Could higher ed suffer from the rise of 'fake news'?
- The New York Times profiles the rapid decline of the media industry, which is reeling from decreasing revenues and increases in citizen journalism and social media, which is building a culture of fake and unimportant news items on important subjects of coverage.
- The political season has amplified the number of voices running a range of perspectives, and these voices are shaping the ideologies of millions of news consumers.
- Beyond the election, other industries may soon be affected, or disaffected, by similar trends in coverage and the disappearing journalism profession and the public accountability it affords.
One prominent example of the damage "fake news" could do to an institution is the case of sexual assault at the University of Virginia reported in Rolling Stone. On Nov. 7, jurors awarded university administrators $3M in damages after finding the publication defamed, with actual malice, its dean of students over mishandling of a sexual assault case. The story has since been discredited, but not before bringing the university community almost to its knees and forcing the ouster of the dean.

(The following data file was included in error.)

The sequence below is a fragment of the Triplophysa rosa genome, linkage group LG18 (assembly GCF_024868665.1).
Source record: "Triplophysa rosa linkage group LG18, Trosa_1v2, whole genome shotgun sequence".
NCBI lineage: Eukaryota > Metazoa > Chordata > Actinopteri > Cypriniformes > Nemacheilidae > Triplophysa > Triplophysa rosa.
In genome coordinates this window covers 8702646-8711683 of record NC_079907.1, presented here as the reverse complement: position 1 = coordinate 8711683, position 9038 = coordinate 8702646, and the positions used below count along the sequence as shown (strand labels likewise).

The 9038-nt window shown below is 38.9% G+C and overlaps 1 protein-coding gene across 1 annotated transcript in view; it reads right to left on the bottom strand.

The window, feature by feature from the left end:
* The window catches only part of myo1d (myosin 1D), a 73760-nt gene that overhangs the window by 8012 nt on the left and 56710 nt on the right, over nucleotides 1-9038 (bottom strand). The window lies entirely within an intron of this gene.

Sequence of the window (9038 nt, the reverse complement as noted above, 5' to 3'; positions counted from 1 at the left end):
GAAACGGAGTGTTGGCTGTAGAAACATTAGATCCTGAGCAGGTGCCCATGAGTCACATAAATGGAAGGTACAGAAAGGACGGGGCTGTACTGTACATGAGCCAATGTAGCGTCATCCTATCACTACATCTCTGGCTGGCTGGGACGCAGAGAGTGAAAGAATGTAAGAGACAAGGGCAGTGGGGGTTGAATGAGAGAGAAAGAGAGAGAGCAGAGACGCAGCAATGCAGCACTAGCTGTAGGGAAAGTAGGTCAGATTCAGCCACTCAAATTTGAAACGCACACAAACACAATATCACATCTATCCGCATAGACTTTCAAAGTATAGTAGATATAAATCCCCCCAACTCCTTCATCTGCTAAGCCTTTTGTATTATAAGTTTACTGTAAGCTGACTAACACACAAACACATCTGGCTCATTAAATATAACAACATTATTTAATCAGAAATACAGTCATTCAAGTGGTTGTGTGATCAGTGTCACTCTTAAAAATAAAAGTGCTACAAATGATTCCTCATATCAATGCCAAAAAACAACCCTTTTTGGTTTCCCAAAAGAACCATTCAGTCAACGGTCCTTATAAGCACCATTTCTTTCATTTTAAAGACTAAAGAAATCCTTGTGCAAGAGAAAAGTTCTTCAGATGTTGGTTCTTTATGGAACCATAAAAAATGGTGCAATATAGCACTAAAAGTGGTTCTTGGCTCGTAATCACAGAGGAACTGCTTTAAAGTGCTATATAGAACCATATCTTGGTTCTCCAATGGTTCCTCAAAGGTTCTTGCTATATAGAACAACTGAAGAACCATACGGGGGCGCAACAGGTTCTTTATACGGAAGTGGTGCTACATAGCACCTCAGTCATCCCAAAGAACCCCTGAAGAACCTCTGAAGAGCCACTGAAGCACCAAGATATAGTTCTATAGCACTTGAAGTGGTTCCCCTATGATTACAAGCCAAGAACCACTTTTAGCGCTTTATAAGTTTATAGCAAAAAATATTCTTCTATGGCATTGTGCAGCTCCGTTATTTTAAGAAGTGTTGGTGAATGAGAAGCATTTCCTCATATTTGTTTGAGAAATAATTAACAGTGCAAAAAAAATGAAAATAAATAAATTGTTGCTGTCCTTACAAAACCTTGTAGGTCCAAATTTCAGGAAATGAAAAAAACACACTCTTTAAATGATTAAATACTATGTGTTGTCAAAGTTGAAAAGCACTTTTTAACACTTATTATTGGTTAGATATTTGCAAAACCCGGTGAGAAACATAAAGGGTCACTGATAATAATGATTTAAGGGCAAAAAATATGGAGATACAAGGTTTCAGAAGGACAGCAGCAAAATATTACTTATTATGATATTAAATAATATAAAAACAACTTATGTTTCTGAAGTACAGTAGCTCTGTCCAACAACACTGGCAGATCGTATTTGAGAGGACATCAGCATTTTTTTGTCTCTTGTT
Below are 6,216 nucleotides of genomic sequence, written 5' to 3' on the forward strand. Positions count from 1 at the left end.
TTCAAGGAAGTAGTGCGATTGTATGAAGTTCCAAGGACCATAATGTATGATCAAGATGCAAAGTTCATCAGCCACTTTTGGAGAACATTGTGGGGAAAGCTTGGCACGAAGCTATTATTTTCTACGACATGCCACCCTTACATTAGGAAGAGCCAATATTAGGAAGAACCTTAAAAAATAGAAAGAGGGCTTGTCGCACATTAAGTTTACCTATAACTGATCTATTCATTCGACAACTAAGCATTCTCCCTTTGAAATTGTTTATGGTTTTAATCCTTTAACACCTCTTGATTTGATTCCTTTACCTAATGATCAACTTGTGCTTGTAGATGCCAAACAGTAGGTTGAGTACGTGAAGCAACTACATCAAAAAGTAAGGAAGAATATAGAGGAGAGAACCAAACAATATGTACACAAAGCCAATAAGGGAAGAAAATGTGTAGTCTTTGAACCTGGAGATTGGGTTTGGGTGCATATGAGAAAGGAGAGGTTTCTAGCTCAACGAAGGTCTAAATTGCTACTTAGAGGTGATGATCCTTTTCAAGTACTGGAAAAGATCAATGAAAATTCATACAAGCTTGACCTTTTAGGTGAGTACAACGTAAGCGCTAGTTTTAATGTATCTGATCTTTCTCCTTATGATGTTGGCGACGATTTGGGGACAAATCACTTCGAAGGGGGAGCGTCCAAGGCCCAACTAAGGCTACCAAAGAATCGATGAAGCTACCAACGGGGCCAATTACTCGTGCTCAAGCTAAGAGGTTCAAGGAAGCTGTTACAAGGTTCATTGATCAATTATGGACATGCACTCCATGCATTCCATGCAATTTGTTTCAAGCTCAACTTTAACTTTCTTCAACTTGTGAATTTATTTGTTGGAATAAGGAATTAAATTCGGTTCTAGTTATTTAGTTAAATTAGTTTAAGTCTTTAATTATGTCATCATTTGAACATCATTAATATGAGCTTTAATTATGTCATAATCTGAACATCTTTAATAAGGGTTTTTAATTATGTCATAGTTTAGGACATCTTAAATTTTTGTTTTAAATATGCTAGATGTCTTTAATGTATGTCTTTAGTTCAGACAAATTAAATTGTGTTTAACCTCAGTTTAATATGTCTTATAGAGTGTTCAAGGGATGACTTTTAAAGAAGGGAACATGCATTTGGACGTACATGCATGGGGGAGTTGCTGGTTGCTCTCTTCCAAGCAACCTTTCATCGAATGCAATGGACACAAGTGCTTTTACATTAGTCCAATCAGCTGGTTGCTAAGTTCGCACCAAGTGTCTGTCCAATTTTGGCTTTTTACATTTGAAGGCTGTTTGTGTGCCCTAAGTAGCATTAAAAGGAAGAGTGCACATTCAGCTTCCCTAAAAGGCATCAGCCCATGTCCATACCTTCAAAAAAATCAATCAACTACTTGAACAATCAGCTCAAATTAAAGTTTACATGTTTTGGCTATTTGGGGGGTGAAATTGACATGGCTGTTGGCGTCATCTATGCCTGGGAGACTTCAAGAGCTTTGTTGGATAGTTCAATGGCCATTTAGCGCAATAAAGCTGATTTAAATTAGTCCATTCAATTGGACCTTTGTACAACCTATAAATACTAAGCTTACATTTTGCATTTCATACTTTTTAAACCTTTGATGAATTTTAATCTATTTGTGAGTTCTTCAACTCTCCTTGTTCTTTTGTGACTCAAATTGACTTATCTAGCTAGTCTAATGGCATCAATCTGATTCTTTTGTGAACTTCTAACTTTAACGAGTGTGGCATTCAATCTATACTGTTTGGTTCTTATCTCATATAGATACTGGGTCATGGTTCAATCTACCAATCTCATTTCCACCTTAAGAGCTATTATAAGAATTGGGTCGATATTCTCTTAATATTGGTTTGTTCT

College leaders, who should already be avid news and industrial information consumers, must be careful to examine the ways in which alternative and traditional media drive perspective on affordability, athletics, campus safety, and community outreach to get ahead of sensationalized coverage produced by untrained journalists and unproven outlets.
- New York Times Media's next challenge: Overcoming the threat of fake news